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May Song

GUEST,nancy 28 Mar 01 - 04:09 AM
Wolfgang 28 Mar 01 - 08:51 AM
LR Mole 28 Mar 01 - 10:05 AM
GUEST,nancy 28 Mar 01 - 01:26 PM
Wolfgang 28 Mar 01 - 01:36 PM
Malcolm Douglas 28 Mar 01 - 02:36 PM
Malcolm Douglas 28 Mar 01 - 02:40 PM
GUEST,Nancy 28 Mar 01 - 03:33 PM
Malcolm Douglas 28 Mar 01 - 03:36 PM
GUEST,Nancy 28 Mar 01 - 03:38 PM
GUEST,JohnB 29 Mar 01 - 12:40 PM
GUEST,Bruce O. 29 Mar 01 - 01:14 PM
GUEST,Bruce O. 29 Mar 01 - 02:30 PM
GUEST,Nancy 29 Mar 01 - 03:34 PM
Snuffy 29 Mar 01 - 03:59 PM
gnu 29 Mar 01 - 04:17 PM
GUEST,Bruce O. 29 Mar 01 - 04:45 PM
kytrad (Jean Ritchie) 29 Mar 01 - 07:32 PM
roopoo 30 Mar 01 - 01:51 AM
GUEST,Bruce O. 30 Mar 01 - 02:05 AM
GUEST,nancy 30 Mar 01 - 05:17 AM
GUEST,Bruce O. 30 Mar 01 - 03:13 PM
raredance 30 Mar 01 - 10:02 PM
GUEST,nancy 31 Mar 01 - 01:48 AM
GUEST,Bruce O. 31 Mar 01 - 11:21 PM
Malcolm Douglas 06 Apr 01 - 11:41 PM
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Subject: May Song
From: GUEST,nancy
Date: 28 Mar 01 - 04:09 AM

The great lines thread made me think of a song I've been trying to find for years, the last verse of which is

The life of man is but a span, it flourish like the flower He's here today, has not long to stay, and is gone in an hour.

It's in a drone-y sort of myxolidian mode...would love to have words and guitar chords if anybody knows it. Thanks very much...

nancy


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Subject: RE: May Song
From: Wolfgang
Date: 28 Mar 01 - 08:51 AM

MAY SONG

as sung by Martin Carthy on Because It's There.

We have been rambling all of the night
the best part of this day
and we are returning here back again
and we've brought you a garland gay

A bunch of may we bear about
before the door it stands
It is but a sprout and it's unbudded out
and it's the work of God's own men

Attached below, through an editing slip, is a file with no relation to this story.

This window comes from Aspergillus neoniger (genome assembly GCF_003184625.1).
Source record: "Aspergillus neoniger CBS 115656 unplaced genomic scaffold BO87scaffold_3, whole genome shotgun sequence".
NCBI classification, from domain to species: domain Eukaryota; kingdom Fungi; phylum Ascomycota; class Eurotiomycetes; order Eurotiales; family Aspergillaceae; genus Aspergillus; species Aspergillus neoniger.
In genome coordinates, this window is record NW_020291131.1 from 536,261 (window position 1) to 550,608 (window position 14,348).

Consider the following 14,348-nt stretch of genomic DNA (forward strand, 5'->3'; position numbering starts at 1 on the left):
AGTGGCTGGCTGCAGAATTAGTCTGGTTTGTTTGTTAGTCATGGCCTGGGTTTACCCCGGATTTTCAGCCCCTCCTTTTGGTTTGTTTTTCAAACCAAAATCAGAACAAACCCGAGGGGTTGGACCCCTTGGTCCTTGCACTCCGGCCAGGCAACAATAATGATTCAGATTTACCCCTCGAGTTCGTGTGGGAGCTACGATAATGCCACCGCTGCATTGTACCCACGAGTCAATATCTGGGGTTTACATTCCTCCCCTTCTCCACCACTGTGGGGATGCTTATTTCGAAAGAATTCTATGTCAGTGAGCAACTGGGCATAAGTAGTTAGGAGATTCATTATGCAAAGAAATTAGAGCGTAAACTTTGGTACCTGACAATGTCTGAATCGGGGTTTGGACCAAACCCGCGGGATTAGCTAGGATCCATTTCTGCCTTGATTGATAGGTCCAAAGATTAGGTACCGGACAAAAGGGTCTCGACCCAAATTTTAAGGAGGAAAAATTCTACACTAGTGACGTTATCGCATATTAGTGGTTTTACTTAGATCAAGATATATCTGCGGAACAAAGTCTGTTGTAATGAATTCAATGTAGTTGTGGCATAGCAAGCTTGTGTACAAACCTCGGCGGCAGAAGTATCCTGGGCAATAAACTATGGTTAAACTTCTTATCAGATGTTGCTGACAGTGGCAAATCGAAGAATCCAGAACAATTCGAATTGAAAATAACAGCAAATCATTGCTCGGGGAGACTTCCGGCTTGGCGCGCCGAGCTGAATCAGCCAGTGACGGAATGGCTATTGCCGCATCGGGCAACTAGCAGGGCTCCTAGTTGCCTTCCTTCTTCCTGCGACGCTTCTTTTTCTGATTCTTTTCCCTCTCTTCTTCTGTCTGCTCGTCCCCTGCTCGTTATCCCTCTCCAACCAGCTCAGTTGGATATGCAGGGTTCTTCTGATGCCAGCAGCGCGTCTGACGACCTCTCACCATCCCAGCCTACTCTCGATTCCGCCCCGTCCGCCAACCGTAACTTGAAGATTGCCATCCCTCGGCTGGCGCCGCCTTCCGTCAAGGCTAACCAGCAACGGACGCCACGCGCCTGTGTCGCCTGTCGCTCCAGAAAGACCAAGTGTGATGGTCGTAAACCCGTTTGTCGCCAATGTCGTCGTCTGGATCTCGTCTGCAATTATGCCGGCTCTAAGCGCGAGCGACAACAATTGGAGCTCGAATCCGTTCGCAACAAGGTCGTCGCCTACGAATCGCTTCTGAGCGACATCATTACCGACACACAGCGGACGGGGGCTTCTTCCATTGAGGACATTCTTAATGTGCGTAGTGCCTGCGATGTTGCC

Oh wake up you wake up pretty maid
to take the may bush in
for it will be gone and tomorrow morn
and you will have none within

The heavenly gates are open wide
to let escape the dew
it makes no delay it is here today
and it falls on me and you

For the life of a man is but a span
he's cut down like the flower
he makes no delay he is here today
and he's vanished all in an hour

And when you are dead and you're in your grave
you're covered in the cold cold clay
the worms they will eat your flesh good man
and your bones they will waste away

My song is done and I must be gone
I can no longer stay
God bless us both great and small
and wish us a gladsome May

copied from Garry Gillard's Watersons/Carthy pages by

Wolfgang


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Subject: RE: May Song
From: LR Mole
Date: 28 Mar 01 - 10:05 AM

April, Come She Will


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Subject: RE: May Song
From: GUEST,nancy
Date: 28 Mar 01 - 01:26 PM

Hi Wolfgang...

thanks so much for this full text....all the verses sound familiar to me but the first...I heard it years ago sung by Cynthia Gooding....for a may song it is surprisingly mournful! You wouldn't happen to know what key? Pushy, asking, I know....Thx again....nancy


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Subject: RE: May Song
From: Wolfgang
Date: 28 Mar 01 - 01:36 PM

We are used here to questions (and have many ourselves), Nancy, no need to worry. Sorry, but I can't help you with the key.

Wolfgang


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Subject: RE: May Song
From: Malcolm Douglas
Date: 28 Mar 01 - 02:36 PM


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Subject: RE: May Song